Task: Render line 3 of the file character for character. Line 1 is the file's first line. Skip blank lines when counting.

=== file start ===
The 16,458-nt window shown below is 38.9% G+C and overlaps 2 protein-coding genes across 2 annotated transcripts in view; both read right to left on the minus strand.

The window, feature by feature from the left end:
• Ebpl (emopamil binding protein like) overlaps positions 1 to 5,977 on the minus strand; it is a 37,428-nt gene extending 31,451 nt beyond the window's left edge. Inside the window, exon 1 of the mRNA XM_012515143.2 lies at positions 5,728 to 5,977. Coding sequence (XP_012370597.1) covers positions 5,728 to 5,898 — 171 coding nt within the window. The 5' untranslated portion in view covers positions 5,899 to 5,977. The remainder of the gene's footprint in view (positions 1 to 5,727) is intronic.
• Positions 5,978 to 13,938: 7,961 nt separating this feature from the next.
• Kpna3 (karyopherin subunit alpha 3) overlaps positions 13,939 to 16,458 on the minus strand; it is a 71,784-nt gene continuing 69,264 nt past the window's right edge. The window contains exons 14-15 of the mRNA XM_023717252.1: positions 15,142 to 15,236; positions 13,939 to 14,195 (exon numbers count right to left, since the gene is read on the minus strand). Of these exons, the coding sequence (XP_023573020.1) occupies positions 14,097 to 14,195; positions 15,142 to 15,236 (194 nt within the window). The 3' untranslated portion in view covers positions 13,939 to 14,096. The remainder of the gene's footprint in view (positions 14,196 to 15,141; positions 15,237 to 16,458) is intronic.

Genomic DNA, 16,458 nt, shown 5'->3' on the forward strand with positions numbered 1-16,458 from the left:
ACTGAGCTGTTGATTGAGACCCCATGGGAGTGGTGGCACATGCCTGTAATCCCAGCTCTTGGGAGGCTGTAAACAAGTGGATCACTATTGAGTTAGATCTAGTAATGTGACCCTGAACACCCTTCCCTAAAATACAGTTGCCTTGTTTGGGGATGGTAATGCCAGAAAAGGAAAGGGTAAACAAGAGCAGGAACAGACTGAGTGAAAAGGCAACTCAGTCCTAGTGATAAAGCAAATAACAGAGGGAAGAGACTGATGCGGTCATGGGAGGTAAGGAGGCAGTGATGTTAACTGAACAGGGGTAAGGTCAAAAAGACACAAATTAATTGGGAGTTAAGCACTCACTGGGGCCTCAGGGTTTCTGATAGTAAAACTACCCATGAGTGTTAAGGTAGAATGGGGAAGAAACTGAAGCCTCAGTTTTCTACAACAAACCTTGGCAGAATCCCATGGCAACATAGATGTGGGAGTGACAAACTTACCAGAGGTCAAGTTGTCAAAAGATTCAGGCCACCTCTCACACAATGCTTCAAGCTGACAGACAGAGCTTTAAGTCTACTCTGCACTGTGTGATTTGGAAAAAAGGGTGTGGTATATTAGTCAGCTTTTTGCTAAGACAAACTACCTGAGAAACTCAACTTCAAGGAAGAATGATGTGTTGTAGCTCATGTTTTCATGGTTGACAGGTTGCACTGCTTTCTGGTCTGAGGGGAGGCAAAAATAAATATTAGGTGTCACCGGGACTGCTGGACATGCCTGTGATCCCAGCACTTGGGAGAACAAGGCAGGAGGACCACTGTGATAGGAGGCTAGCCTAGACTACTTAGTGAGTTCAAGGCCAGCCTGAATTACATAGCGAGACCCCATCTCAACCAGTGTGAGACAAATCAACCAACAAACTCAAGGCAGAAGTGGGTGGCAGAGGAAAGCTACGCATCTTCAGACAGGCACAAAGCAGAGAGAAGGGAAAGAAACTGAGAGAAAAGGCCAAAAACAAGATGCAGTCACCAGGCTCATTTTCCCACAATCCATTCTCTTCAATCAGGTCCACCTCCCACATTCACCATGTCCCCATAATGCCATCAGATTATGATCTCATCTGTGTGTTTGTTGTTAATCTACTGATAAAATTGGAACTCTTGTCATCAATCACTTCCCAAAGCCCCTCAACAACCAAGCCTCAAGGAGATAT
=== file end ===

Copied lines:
• Ebpl (emopamil binding protein like) overlaps positions 1 to 5,977 on the minus strand; it is a 37,428-nt gene extending 31,451 nt beyond the window's left edge. Inside the window, exon 1 of the mRNA XM_012515143.2 lies at positions 5,728 to 5,977. Coding sequence (XP_012370597.1) covers positions 5,728 to 5,898 — 171 coding nt within the window. The 5' untranslated portion in view covers positions 5,899 to 5,977. The remainder of the gene's footprint in view (positions 1 to 5,727) is intronic.